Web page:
Both Parents' Diagnosis with Alzheimer's May Increase Risk for Their Adult Children

Dorian Martin Health Guide
  • We often want to think of our parents’ lives as a romantic love story. They met and courted. They had us and raised us well while still maintaining a great career and a welcoming and tidy home. But what if both parents ended up developing Alzheimer’s disease in their twilight years?  What place does that development have in the story we tell and – more importantly – in our own future?


    A new study out of New York University’s Langone Medical Center is exploring this last question. Researchers evaluated whether having two biological parents with late-onset Alzheimer’s disease will increase the chances that their adult children will develop this brain disease.

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    The study involved 52 cognitively healthy individuals between the ages of 32-72 (although most of the participants were in their 40s and 50s). Approximately 60 percent of the participants were women while 30 percent had the apolipoprotein E (APOE) gene, which is believed to increase a person’s risk of developing Alzheimer’s disease. The researchers assigned the participants into four groups. One group included individuals whose mothers had had Alzheimer’s. The second group had participants whose fathers were diagnosed with this disease, while the third group had both parents with Alzheimer’s disease. The fourth group involved participants whose biological parents did not have Alzheimer’s disease.


    Brain imaging was used to see if the participants’ brains were displaying any changes -- such as the development of beta-amyloid deposits and decreasing gray matter in the brain -- that are characteristics of Alzheimer’s disease. The researchers found differences in the group that included participants who had both biological parents diagnosed with late-onset Alzheimer’s disease. This group showed more severe abnormalities in the brain scan, including more regions of the brain affected by Alzheimer’s.  These findings suggest genetics may play a larger role in the development of the late-onset version of the disease.


    However, these findings do not mean that these people are going to develop Alzheimer’s disease. As I mentioned in a previous sharepost on the Nun’s Study, some people display no symptoms of this disease even though their brains may be riddled with plaque.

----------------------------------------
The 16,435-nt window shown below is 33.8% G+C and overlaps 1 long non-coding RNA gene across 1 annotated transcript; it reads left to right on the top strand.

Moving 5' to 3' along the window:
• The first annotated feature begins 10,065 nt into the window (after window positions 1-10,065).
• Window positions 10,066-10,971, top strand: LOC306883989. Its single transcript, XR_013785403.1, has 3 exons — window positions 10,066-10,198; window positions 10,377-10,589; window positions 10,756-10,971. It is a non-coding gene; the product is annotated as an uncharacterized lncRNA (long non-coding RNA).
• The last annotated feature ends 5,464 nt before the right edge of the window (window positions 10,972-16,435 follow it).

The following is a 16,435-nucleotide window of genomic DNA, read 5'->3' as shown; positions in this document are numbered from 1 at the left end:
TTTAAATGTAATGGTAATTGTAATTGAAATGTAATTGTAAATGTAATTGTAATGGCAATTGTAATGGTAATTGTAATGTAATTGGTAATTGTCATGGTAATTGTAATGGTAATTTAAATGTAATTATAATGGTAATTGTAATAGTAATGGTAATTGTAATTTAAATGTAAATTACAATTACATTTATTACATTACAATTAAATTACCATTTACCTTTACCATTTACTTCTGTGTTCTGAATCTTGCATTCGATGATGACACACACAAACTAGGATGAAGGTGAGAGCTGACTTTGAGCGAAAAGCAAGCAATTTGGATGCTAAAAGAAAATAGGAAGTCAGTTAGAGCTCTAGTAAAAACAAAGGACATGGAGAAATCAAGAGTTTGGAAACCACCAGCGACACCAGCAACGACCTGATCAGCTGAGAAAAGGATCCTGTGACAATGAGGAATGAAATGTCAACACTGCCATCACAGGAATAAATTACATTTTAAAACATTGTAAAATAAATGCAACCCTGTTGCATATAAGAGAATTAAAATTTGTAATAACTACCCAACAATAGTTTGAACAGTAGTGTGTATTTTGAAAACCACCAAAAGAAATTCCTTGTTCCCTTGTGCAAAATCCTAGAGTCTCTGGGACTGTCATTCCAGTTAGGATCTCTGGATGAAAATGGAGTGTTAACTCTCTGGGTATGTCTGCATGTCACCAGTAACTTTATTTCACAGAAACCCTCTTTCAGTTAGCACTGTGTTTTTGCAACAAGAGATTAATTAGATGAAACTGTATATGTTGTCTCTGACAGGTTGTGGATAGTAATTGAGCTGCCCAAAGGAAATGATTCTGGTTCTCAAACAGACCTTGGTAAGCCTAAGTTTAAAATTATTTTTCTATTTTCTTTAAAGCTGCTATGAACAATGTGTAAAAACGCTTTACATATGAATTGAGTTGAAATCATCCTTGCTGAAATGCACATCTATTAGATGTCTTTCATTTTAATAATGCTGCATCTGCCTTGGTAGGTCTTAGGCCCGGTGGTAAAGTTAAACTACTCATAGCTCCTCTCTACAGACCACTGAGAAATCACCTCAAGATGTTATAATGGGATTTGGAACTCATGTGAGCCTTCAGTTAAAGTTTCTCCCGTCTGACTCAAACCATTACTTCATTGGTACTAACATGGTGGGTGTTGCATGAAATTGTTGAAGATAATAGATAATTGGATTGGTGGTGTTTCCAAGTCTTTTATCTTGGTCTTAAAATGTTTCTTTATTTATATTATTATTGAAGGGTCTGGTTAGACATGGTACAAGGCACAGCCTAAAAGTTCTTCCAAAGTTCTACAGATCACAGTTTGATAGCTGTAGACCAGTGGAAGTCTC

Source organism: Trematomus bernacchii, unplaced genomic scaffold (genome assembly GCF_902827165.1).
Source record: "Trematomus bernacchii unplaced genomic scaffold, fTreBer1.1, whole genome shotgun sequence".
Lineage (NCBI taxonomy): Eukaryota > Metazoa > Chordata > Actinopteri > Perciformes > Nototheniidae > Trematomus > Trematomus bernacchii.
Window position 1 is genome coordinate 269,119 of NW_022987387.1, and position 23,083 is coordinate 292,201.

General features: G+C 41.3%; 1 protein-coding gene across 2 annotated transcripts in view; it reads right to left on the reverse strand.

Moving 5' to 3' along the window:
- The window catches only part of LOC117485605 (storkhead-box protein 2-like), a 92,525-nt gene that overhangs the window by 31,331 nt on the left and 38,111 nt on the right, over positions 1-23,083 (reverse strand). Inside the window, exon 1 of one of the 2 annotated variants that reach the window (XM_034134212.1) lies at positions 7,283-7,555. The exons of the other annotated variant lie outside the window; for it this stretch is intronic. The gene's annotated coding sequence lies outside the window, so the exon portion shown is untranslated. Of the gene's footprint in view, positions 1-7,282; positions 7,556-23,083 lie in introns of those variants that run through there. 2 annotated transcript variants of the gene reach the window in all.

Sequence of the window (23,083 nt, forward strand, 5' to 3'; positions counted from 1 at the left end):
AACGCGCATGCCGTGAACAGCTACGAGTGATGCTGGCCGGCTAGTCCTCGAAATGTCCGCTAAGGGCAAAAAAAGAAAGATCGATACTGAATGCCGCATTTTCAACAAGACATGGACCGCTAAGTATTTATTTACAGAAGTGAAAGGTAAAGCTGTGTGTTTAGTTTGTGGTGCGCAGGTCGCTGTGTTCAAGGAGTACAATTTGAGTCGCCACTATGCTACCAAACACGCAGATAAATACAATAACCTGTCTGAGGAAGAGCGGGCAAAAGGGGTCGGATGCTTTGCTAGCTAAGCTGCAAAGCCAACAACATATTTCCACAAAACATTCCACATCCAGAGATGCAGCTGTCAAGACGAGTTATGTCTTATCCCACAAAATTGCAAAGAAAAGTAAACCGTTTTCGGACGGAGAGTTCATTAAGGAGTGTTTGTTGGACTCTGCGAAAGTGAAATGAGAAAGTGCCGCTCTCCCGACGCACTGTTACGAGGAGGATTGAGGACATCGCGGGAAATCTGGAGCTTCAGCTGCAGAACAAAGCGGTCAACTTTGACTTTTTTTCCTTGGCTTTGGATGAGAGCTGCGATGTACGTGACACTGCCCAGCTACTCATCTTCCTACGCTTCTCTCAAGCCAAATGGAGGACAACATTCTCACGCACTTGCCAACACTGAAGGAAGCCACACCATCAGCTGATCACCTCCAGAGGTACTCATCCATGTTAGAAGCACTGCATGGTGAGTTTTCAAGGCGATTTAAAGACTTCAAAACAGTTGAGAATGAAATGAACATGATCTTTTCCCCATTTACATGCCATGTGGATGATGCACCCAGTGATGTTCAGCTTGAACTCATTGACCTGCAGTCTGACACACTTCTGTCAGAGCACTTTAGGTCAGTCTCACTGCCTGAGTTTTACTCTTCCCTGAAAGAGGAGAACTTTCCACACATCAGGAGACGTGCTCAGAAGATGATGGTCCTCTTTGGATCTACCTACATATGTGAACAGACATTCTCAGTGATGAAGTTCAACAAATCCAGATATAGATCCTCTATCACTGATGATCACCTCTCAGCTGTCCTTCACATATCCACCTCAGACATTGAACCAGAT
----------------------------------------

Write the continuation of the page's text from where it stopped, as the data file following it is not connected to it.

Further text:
Still, knowing that both of your parents had dementia and that these brain changes could be happening right now in your own brain probably makes you want to take whatever steps you can to bolster your brain’s health. So what can you do? The National Institute on Aging points out while researchers have not determined why late-onset Alzheimer’s disease develops, they do believe that lifestyle and environmental factors may combine with genetic factors to increase the risk of developing the disease.


    Unfortunately, a gold-plated solution for avoiding Alzheimer’s hasn’t been found yet. However, more and more research does suggest that some lifestyle changes can make a difference. Here are some options to consider:

    • Diet. Eating a healthy diet increasingly is believed to make a difference. As I noted in a previous sharepost, a Mediterranean diet is considered one of the best for maintaining a healthy brain.
    • Exercise. Physical activity increases blood and oxygen flow to the brain, so exercising regularly will help both your body and your brain.
    • Avoid head trauma. This topic has gotten a lot of publicity due to the National Football League’s retired players who have brought a lawsuit against the league. However, you don’t have to be a football player to experience a head trauma. Therefore, it’s important to take appropriate steps to protect your brain’s health. One example is to be sure to wear a properly fitting helmet when biking or motorcycling.
    • Stay mentally engaged. Whether it’s doing a puzzle, exploring a new city or being part of a book group, exercising your gray matter improves brain health.


    Primary Sources for This Sharepost:

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    Alzheimer’s Association. (ND). Prevention and risk of Alzheimer’s and dementia.


    MedlinePlus. (2014). Having 2 parents with Alzheimer’s may raise risk of early brain changes.


    Mosconi, L., et al. (2014). Brain imaging of cognitively normal individuals with 2 parents affected by late-onset AD.  Neurology.


    National Institute on Aging. (2014). Alzheimer’s disease genetics fact sheet.

Published On: February 14, 2014